Many types of healthcare IT have taken leaps and bounds in 2020 beyond what we could have imagined. Healthcare IT overall has demonstrated its staying power. Nevertheless, the industry is wondering whether aspects of healthcare IT will last in the same form beyond the pandemic. Telehealth technologies got a big boost over the past few months, but will regulatory changes and payments sustain them? There have been several large advancements in healthcare tech in 2020 – including predictive analytics, new “digital front door” patient experiences, AI chat bots, digital contact tracing, and advances in remote monitoring. Yet there is evidence that a majority of Americans are not comfortable with all of them.
Groups Pressing Federal Government on Surprise Billing
The US Federal Government’s efforts to end surprise billing have fallen on hard times after a laudable start in 2019. However, business and health groups are pressing Congress to include a surprise-billing fix in the next Covid-19 stimulus package. Benchmarks and mediation have been sticking points for various stakeholders. Price controls are a huge concern for providers. States are adding to Congress’ pressure by tackling the issue. In Georgia, an end to surprise medical billing is within reach. Click here for a state-by-state list of balance billing protections.
Poor Training or Poor Ethics?
by Sean Laffey, Contego Legal Analyst, from the office Jon Sistare, JD, Contego Attorney
The US Circuit Court for the Third Circuit, which covers the states of Pennsylvania, Delaware, and New Jersey, dismissed a complaint filed by a physician accused of submitting false Medicare claims, stating that his alleged “shoddy training” wasn’t to blame. In 2016, the federal government sued Dr. Labib Riachi under the False Claims Act. Dr. Riachi agreed to pay a hefty $5.25 million fine in addition to forfeiting his medical license for five years.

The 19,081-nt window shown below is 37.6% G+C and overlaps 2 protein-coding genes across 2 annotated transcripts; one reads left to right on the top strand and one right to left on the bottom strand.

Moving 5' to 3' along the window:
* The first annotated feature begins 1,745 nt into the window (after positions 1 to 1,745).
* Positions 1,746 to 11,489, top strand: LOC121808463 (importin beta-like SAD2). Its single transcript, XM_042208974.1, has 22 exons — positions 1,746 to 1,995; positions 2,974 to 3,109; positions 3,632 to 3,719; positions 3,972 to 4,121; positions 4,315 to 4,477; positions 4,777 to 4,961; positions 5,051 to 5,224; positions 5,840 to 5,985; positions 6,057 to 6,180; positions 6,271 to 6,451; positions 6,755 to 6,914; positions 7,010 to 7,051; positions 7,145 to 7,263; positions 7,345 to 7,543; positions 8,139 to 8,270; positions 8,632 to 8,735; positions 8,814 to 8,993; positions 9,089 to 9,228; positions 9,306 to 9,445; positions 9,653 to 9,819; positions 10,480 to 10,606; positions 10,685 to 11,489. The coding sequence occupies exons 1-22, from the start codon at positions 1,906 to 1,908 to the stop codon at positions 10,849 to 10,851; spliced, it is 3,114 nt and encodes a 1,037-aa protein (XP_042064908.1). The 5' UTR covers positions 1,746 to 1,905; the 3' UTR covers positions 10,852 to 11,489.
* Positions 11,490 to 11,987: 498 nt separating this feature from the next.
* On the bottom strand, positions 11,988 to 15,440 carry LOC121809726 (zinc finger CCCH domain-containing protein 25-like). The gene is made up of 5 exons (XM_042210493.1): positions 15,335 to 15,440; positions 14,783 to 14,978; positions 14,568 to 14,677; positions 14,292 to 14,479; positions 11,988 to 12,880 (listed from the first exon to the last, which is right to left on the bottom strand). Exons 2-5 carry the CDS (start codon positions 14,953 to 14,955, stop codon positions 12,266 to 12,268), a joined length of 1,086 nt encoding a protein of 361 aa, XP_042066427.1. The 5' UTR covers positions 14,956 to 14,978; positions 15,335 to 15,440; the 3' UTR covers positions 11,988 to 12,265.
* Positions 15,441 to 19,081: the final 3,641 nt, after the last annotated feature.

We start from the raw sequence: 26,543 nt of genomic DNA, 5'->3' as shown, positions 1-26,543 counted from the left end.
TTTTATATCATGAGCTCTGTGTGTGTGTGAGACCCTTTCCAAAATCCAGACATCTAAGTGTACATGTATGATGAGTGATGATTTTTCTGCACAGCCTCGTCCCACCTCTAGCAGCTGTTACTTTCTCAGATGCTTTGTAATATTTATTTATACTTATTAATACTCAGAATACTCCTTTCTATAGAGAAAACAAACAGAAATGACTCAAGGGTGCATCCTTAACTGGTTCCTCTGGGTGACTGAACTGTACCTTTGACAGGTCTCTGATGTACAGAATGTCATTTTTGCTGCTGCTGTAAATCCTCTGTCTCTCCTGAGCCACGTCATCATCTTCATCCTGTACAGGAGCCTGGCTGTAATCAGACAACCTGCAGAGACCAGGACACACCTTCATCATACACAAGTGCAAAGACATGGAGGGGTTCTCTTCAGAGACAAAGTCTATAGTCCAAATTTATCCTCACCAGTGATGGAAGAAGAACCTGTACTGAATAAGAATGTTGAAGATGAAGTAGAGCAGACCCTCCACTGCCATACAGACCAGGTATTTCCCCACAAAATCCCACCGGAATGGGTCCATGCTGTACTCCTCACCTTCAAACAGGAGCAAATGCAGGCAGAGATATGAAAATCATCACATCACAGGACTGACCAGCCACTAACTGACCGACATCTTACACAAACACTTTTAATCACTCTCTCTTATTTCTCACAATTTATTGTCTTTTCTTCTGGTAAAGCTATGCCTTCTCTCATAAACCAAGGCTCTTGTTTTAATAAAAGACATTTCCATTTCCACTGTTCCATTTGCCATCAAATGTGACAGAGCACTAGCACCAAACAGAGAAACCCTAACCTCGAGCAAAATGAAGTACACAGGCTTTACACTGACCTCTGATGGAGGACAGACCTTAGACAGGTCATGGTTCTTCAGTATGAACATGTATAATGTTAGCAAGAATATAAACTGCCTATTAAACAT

The suit contended that Riachi did not personally perform or properly supervise physical therapy sessions conducted in his office. Medicare does not pay for procedures performed by unqualified staff. Riachi, however, sued a medical supply company called The Prometheus Group, alleging that the company led him to believe that his actions were appropriate and that he did not need to be there personally for services. The medical supply company had apparently trained Riachi and his staff on the use of the equipment as well as how to bill Medicare for it.
The Third Circuit dismissed this suit, stating that Dr. Riachi failed to specify the basis for fraud or mistakes conducted by Prometheus, pursuant to Federal Rule of Civil Procedure 9(b). Dr. Riachi can be cleared to continue practicing medicine when his ban expires in 2023, per the New Jersey Board of Medical Examiners. These results are the culmination of a decade-long investigation of Riachi by the federal government, which began suspecting Riachi of fraud in 2010.
The lesson to be learned here for billing to any government plan, is that the provider needs to verify with the governmental agency (CMS, Tricare, VA, or any state-level plans) what the requirements are for certain services to be billed and then paid by the governmental agency. The best way to stay clear of governmental investigations is to know the rules of the playing field inside and out.
At a Glance
What Are the Most Common Specialties in Multispecialty ASCs?
#1 Orthopaedics. #2 Pain Management. #3 Podiatry.
Heal Pain on the Rise among Americans in Quarantine
Changes in Routine Behaviors Are Precipitating the Rise
Mental Resilience Can Help You Get Through the Pandemic
How to Build Mental Resilience That Matters